After my father died some 3 ½ years ago, my mother undertook to read what many great writers had written about the experience of losing their spouses and partners. One of the books she recommended most strongly was C. S. Lewis’ A
    Grief Observed. I found it a remarkable book. It is full of raw and honest grief and questions, as well as wise and extraordinarily perceptive observations about the place of God in it all. If you have been through such loss yourself, or even if you haven’t, you might find it a rewarding book.

    Jim Collins is a well-known writer on business and leadership, and I read his Good to Great and the Social Sectors. In it, he likens social service agencies to businesses in some ways, but he is also clear in pointing out their differences.
    Churches do well to pursue greatness, he says, by focusing on what they do well, and doing it diligently and expertly. This is a short book that pays dividends.

    In the realm of theology, I found Thomas Long’s What Shall We Say: Evil, Suffering, and the Crisis of Faith to be a great help. He looks at the dilemma of believing in a good God when the world is so broken and pained, reminding us that God’s power is made manifest right in the midst of the brokenness. This is a robust and challenging, but not overly dense, book that might make for a good book study here.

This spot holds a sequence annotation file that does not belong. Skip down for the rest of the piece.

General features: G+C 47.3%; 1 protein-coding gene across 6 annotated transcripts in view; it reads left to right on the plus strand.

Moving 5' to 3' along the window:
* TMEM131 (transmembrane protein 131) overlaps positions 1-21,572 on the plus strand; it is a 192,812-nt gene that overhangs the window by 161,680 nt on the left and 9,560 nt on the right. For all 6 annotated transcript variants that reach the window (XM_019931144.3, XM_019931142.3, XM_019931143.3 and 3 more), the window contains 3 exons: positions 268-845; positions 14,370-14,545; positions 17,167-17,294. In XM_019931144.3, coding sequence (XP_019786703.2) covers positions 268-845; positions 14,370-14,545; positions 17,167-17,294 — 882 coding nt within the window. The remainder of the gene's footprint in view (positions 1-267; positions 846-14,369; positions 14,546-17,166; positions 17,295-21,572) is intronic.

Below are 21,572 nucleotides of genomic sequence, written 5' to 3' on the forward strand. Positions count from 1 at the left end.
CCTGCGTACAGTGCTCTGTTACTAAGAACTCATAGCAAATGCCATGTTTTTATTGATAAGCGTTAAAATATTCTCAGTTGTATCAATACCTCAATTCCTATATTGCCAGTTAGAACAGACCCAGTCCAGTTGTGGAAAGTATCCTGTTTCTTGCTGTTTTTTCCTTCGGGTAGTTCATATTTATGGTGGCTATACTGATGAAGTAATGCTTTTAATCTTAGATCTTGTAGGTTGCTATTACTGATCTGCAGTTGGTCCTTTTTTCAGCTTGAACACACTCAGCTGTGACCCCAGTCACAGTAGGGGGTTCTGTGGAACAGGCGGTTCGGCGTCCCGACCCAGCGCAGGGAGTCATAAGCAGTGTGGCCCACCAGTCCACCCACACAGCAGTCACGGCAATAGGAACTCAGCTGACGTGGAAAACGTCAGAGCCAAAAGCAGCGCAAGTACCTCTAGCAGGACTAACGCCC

One other book that I found deeply engaging is Lauren Winner’s Still: Notes on a Mid-Faith Crisis. Winner converted to
    Christianity from Judaism, and after some early years of great enthusiasm, she found her faith and her excitement waning.
    This is a thoroughly accessible exploration of faith in one woman’s life. It is moving and perceptive, and written in a style not unlike that of Anne Lamott. I would highly recommend it.

    III
    As we return to our fall pace, there is much of which to take note. First, having lost Dan DeWeese, Lisa Vitantonio, Pat Nichols, Lisa Braun, and Don Newrones in the last several months, we now prepare for the departure of Larry Trace, our Properties Manager. We will honor him and thank him at the Family Life Center Saturday evening, Sept. 8 and in worship Sunday morning, Rally Day, Sept. 9. Even with that, though, we will never adequately be able to thank him for all he has done and been here at Federated. He has cared for these buildings, as well as these people, as if they were his own, and we owe him a huge debt of gratitude. I hope you will take the time, over these next few weeks, to thank him for what he has meant to us.

    IV
    Even as we experience the losses that are endemic to human life, though, at the same time we are called forth by God to
    both ongoing ministries and new initiatives. One of the great joys of Federated is the commitment of so many to give themselves to the mission of this church in countless ways. As we prepare to enter this new season, I am struck daily by our ministries with children, youth, and elders; by the Angel Ministries which have so flourished over these last few years, providing food and flowers and rides and presence to so many; and by the gifts of God so many carry with them into the wider world. As we begin a new two-service Sunday morning schedule, I am buoyed by the music and worship that are so rich here. And I see that richness blossoming in extensive plans for a rejuvenated and exciting Sunday morning Mid-hour schedule.